It’s wintertime, so that means: colds!
I’ve had a cold for a few days now, so all this lying around in bed has given me a lot of time to think about colds. Eventually my mind wandered to one unavoidable part of getting a cold in Japan: surgical masks.
People in Japan wear surgical masks, called “masuku” in Japanese, in public for a variety of reasons, one of which is trying to prevent others from catching a cold. I do my citizenly (well, residently) duty and wear a mask when I get a cold, although, admittedly they can be a bit uncomfortable. But upon second bedridden thought, there are tons of good things about wearing a surgical mask:
Surgical Mask Love: 5 Reasons
1. Keep others from getting your cold
Keeping others from getting your cold is the most frequent argument put forth by Japanese coworkers and friends for wearing a surgical mask during a cold. But even more important than that:
2. Make it look like you are trying to keep others from getting a cold
You definitely look better in the eyes of others in Japan if you wear a surgical mask during a cold. I’m all for making myself look more responsible and culturally/socially aware, especially if the cost of said respect is less than 20 yen (about .22USD) a day.
3. Hide the lower part of your face
I’m fairly satisfied by how the lower half of my face looks (thanks, parents and years of dental work!), so this isn’t to say that I normally would want to cover it. But, when visited by the ravages of a cold, sometimes hiding seems like the better option. I’ll explain why:
- With colds come drippy noses
I won’t go into details, although I have a really great anecdote. Hint: it involves lots of mucus and a room full of people.
Sometimes, it’s just hard to stem the flow. And sometimes, for one reason or another, tissues aren’t available. Masks hide nasal indiscretions until they can be dealt with properly.
- No makeup, no worries
For those who feel societal pressure to wear makeup, masks can offer relief of that “responsibility.” No one is going to see the lower half of your face, so why bother? I won’t go so far as to say you can give up brushing your teeth too, but then again, aesthetically, no one will know the difference.
- Mouth-breathe freely
One of the things I struggle most with during a cold is breathing. I love breathing. I’ve done it all my life, and I find it difficult to give up, which is why I dislike getting colds so much. Tragically, the symptom most often visited upon me during a cold is a stuffy nose, which severely interferes with aforementioned beloved past-time. Sometimes the only other option is to breath through my mouth. Even more unjustly, mouth-breathing is seen as uncouth in polite society. But, fear not, fair plague-carriers; there is a solution. That solution is to wear a surgical mask. With the lower half of your face safely concealed, you can mouth-breathe to your heart’s content, and no one will ever know.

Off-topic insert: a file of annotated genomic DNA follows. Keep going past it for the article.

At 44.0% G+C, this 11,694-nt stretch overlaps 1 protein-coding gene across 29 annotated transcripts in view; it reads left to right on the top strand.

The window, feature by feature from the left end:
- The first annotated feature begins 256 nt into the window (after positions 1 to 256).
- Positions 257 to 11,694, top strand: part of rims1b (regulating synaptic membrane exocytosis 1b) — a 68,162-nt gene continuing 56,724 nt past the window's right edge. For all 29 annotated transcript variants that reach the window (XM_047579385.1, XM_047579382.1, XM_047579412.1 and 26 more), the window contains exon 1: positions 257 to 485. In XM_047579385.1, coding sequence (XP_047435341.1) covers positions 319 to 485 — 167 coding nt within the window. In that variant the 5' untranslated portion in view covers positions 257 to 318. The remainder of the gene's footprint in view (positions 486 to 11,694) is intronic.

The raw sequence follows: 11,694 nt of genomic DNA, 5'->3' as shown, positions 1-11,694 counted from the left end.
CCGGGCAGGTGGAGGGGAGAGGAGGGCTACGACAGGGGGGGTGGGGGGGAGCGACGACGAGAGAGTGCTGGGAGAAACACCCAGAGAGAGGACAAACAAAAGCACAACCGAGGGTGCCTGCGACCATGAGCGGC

- Make as many unpleasant expressions as you want
They say expression is all in the eyes. I don’t believe this. Without the mouth to add some important clues, I think it is difficult to tell accurately what expression someone is making. Use this to your advantage. Do you normally hide your disgust when someone says something that annoys you? Keep your eyes neutral and feel free to sneer. Do you often hide behind a forced smile when asked to do something you don’t want to do? Go ahead and grimace. It’s therapeutic!
- Mumble with abandon
One of my favorite things to do when I get a cold is to curse under my breath about how awful it is having a cold. Usually, said mumbling (“Dammit, can’t breath, $%*#!!!”) is not loud enough for others to hear, but my mouth moves just enough for people to give me that, “What’s wrong with her?” look. Now that I’m in Japan, I can cover my crazy with a surgical mask! As an added bonus, it also dampens the more audible of mumblings.
4. Banish sore throats
Another thing that is super uncomfortable about having a cold is getting a sore throat. I’ve found that a sore throat is often brought on by mouth-breathing, which dries out the throat. I hate that I have to decide between breathing and saving the integrity of my windpipe. However, if you wear a surgical mask, you no longer have to choose! The surgical mask traps moisture and helps stave off sore throats, especially if worn during the night.
5. Receive free, unsolicited sympathy
A surgical mask is an instant signifier that something is wrong. Some people may wear masks to try to prevent sickness, but more often than not, someone wearing a surgical mask has a cold or seasonal allergies. This means that everyone is going to ask you if you have a cold and how you are feeling. If there is anything that I love more than breathing, it is sympathy. Before, in order to get sympathy, I would have to exaggerate my “stuffy nose cold” voice, sent lots of e-mails and text messages with frowny emoticons, or come out and say, “I have a cold and feel miserable.” Complaining is hard work. But by wearing a surgical mask, friends and coworkers know that I have a cold and offer lots of “get wells,” all without me having to say a word.
While I will never like getting a cold, I have learned to like wearing a surgical mask during a cold. And even if this post has not convinced you of the wonders of the mask, if it has prompted you to write me a sympathy e-mail or comment, I will consider it a success.
Reasons to Dislike Surgical Masks
1 thought on “Surgical Mask Love: How I Learned to Love the Surgical Mask”
Nice post. Provide good reason to love surgical masks.